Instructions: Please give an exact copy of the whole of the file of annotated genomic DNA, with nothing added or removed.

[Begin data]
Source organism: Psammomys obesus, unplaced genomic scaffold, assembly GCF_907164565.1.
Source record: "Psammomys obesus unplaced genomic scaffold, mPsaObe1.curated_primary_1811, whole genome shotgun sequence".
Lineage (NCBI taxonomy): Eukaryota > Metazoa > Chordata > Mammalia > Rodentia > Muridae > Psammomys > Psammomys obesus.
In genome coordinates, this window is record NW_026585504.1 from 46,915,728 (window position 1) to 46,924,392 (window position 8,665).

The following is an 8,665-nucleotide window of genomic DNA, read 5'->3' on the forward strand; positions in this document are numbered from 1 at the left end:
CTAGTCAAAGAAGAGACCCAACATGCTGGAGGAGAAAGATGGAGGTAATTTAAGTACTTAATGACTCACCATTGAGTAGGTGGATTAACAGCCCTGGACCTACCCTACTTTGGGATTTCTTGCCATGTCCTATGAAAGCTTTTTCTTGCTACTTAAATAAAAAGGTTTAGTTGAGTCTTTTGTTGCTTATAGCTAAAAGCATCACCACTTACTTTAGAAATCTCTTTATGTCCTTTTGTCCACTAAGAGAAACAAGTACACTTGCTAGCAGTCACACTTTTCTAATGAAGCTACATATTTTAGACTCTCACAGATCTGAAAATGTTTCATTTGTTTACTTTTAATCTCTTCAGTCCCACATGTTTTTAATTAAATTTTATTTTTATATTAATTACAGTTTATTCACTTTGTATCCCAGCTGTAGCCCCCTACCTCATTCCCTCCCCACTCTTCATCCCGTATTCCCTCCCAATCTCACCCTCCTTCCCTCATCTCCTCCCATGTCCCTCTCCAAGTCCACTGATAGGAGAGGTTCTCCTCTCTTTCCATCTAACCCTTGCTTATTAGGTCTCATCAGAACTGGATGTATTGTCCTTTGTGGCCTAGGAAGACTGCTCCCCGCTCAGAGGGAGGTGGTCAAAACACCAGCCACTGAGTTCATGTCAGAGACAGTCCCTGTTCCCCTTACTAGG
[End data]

Source organism: Psammomys obesus, unplaced genomic scaffold, assembly GCF_907164565.1.
Source record: "Psammomys obesus unplaced genomic scaffold, mPsaObe1.curated_primary_1811, whole genome shotgun sequence".
Lineage (NCBI taxonomy): Eukaryota > Metazoa > Chordata > Mammalia > Rodentia > Muridae > Psammomys > Psammomys obesus.
In genome coordinates, this window is record NW_026585504.1 from 46,915,728 (window position 1) to 46,924,392 (window position 8,665).

The following is an 8,665-nucleotide window of genomic DNA, read 5'->3' on the forward strand; positions in this document are numbered from 1 at the left end:
CTAGTCAAAGAAGAGACCCAACATGCTGGAGGAGAAAGATGGAGGTAATTTAAGTACTTAATGACTCACCATTGAGTAGGTGGATTAACAGCCCTGGACCTACCCTACTTTGGGATTTCTTGCCATGTCCTATGAAAGCTTTTTCTTGCTACTTAAATAAAAAGGTTTAGTTGAGTCTTTTGTTGCTTATAGCTAAAAGCATCACCACTTACTTTAGAAATCTCTTTATGTCCTTTTGTCCACTAAGAGAAACAAGTACACTTGCTAGCAGTCACACTTTTCTAATGAAGCTACATATTTTAGACTCTCACAGATCTGAAAATGTTTCATTTGTTTACTTTTAATCTCTTCAGTCCCACATGTTTTTAATTAAATTTTATTTTTATATTAATTACAGTTTATTCACTTTGTATCCCAGCTGTAGCCCCCTACCTCATTCCCTCCCCACTCTTCATCCCGTATTCCCTCCCAATCTCACCCTCCTTCCCTCATCTCCTCCCATGTCCCTCTCCAAGTCCACTGATAGGAGAGGTTCTCCTCTCTTTCCATCTAACCCTTGCTTATTAGGTCTCATCAGAACTGGATGTATTGTCCTTTGTGGCCTAGGAAGACTGCTCCCCGCTCAGAGGGAGGTGGTCAAAACACCAGCCACTGAGTTCATGTCAGAGACAGTCCCTGTTCCCCTTACTAGG